Thomas Sharpe: Tom Hiddleston
Lucille Sharpe: Jessica Chastain
Dr. Alan McMichael: Charlie Hunnam
Carter Cushing: Jim Beaver
Universal Pictures presents a film directed by Guillermo del Toro. Written by del Toro & Matthew Robbins. Running time: 119 min. Rated R (for bloody violence, some sexual content and brief strong language).
After “Pacific Rim”, which played as a minor improvement over a “Transformers” movie, I couldn’t wait for director/writer Guillermo del Toro to return to his horror fantasy roots with “Crimson Peak”, a gothic horror romance that has del Toro reminiscing about horror traditions of the past. Del Toro has a grand palette, especially in horror environments, making “Crimson Peak” a film that plays to his strengths as a director. The beautiful images are there, in a script that feels a little stilted, making this one a disappointment on some levels, but exactly what it should be on others.
The story centers on Edith Cushing. Notice the last name, a reference among many to the films of Hammer Studios. As a little girl, she learned that ghosts were real when she was visited by her dead mother and given a cryptic warning. I’ve always had an issue with this element of ghost stories. Why are ghosts so cryptic? If something is so important that it ties them to this world after death, you’d think they’d be a little more plain in their warnings.
Anyway, skip to adulthood, when Edith aspires to be a writer of horror fiction, while her father has become a self-made Buffalo industrialist. Del Toro wonderfully balances visual contrast with the muck and grime of a 19th Century industrial town against the beauty of Victorian Era architecture and fashion. Into this cold landscape comes Thomas Sharpe, an inventor looking for funding for a mining machine. His sister, Lady Lucille, who may be colder than the Buffalo winter, accompanies him. While appealing to Edith’s father for funding, Thomas catches Edith’s eye. Although her father is against the pairing, Edith and Thomas build a friendship and more. This development is also a disappointment for Dr. Alan McMichael, a childhood friend of Edith’s who appears to have unreciprocated feelings for her.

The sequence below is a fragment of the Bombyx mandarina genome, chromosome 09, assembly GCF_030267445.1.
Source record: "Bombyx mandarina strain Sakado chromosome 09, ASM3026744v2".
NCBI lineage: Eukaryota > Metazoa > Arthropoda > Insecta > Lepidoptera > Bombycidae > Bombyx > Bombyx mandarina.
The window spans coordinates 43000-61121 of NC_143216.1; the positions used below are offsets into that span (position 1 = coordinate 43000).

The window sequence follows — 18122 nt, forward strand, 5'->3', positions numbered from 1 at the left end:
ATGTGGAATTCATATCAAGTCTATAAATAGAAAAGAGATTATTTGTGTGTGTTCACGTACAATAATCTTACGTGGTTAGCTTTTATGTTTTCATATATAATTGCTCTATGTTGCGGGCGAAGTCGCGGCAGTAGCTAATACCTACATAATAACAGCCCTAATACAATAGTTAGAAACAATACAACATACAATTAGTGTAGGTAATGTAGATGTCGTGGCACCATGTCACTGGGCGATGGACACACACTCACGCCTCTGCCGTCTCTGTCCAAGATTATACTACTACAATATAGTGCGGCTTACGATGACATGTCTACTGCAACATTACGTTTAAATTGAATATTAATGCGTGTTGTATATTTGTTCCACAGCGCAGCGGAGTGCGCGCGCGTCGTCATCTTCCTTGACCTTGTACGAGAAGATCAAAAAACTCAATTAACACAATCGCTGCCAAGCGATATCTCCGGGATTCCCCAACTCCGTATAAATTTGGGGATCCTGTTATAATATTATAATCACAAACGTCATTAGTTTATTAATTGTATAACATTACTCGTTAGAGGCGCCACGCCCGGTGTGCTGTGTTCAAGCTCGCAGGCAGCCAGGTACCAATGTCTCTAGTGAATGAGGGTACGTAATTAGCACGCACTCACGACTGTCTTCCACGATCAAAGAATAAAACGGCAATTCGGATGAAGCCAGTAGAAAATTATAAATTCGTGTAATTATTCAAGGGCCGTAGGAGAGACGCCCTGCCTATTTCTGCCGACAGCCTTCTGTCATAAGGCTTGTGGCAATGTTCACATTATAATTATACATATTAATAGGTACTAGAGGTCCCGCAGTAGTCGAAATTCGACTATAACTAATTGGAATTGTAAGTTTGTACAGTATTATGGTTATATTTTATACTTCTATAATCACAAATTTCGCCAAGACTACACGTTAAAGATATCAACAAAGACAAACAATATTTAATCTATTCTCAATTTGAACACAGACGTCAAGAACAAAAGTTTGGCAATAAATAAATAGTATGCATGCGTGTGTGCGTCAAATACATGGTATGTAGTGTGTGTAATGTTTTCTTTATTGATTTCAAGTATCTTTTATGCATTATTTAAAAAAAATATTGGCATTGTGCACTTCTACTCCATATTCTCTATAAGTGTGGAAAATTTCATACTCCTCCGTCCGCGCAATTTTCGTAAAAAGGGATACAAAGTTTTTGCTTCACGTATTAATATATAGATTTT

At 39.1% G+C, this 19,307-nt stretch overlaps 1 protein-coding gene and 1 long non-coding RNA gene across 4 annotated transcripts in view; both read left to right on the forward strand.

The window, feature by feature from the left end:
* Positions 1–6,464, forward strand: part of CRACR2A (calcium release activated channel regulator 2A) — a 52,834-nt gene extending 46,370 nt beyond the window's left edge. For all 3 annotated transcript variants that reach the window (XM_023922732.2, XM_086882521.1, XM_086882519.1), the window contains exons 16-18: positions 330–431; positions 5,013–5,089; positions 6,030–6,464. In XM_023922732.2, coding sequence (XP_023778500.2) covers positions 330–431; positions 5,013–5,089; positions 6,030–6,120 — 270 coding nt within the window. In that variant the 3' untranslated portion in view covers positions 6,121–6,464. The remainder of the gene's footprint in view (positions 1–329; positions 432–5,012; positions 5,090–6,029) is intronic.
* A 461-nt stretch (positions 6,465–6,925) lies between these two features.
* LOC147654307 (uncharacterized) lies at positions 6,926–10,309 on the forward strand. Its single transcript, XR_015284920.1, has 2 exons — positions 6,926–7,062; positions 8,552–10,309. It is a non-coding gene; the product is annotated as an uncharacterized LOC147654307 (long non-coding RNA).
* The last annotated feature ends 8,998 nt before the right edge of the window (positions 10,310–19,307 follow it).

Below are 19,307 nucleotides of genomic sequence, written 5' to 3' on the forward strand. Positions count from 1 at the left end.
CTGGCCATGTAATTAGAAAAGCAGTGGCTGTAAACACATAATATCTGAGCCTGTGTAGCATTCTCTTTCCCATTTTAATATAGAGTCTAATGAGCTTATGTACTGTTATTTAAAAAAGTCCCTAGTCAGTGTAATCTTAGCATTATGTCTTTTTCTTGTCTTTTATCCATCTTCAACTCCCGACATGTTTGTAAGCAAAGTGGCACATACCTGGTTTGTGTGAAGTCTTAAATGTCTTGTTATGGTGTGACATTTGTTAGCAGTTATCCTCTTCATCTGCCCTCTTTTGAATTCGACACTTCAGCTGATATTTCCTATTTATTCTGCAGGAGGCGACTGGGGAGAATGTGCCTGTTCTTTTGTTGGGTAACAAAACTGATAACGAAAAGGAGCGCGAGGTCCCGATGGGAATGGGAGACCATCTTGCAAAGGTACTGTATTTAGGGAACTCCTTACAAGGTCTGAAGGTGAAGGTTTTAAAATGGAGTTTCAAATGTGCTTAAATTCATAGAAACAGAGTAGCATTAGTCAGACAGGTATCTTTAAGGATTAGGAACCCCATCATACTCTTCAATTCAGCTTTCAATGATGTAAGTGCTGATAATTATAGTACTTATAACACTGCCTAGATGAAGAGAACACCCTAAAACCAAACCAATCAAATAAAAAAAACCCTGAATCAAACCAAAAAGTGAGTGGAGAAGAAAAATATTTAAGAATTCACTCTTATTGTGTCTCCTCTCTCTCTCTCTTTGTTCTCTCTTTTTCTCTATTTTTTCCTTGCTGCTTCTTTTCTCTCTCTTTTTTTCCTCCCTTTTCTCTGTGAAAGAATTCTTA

Mia Wasikowska is well cast as Edith. She has the ability to emote the hope necessary for a character to carry such a heavy atmosphere as del Toro presents with his bleak winter landscapes. She looks like she belongs in the beautiful costuming by Kate Hawley. Charlie Hunnam makes for a good nice guy stuck in the friend zone. It is Tom Hiddleston and Jessica Chastain who seem to provide the first missteps for the film as the Sharpes. They again look great in Hawley’s costumes. They fit the gothic nature visually, but they lack the charms they need for the roles. Chastain in particular seems to have been directed to be cold and distant when she would be more effective were she warm and inviting. Hiddleston isn’t as far off the mark as it is important that he seem not quite right to McMichael and Edith’s father. He is the only person who praises Edith’s writing, which makes it a little more believable that Edith would fall for his wiles. They need to appear to have more depth than they do for this set up to work.
After the sudden death of Edith’s father, Thomas convinces Edith of his intensions and they quickly marry and return to the Sharpe estate in the highlands of England. Once there, the Sharpe’s schemes begin to seem more sinister. It is once we get to England that del Toro’s vision, Dan Laustsen’s cinematography and Thomas E. Sanders’ production design really take over the film. Allerdale Hall provides yet another character for the story, as any good haunted house should. Unlike today’s grim and dimly lit cinematic horror tales, del Toro’s color palate broadens once he reaches his sinister location. I can’t imagine why even the owners of such a house wouldn’t want to burn it down, but its presence is felt as surely as if it were a living, breathing entity.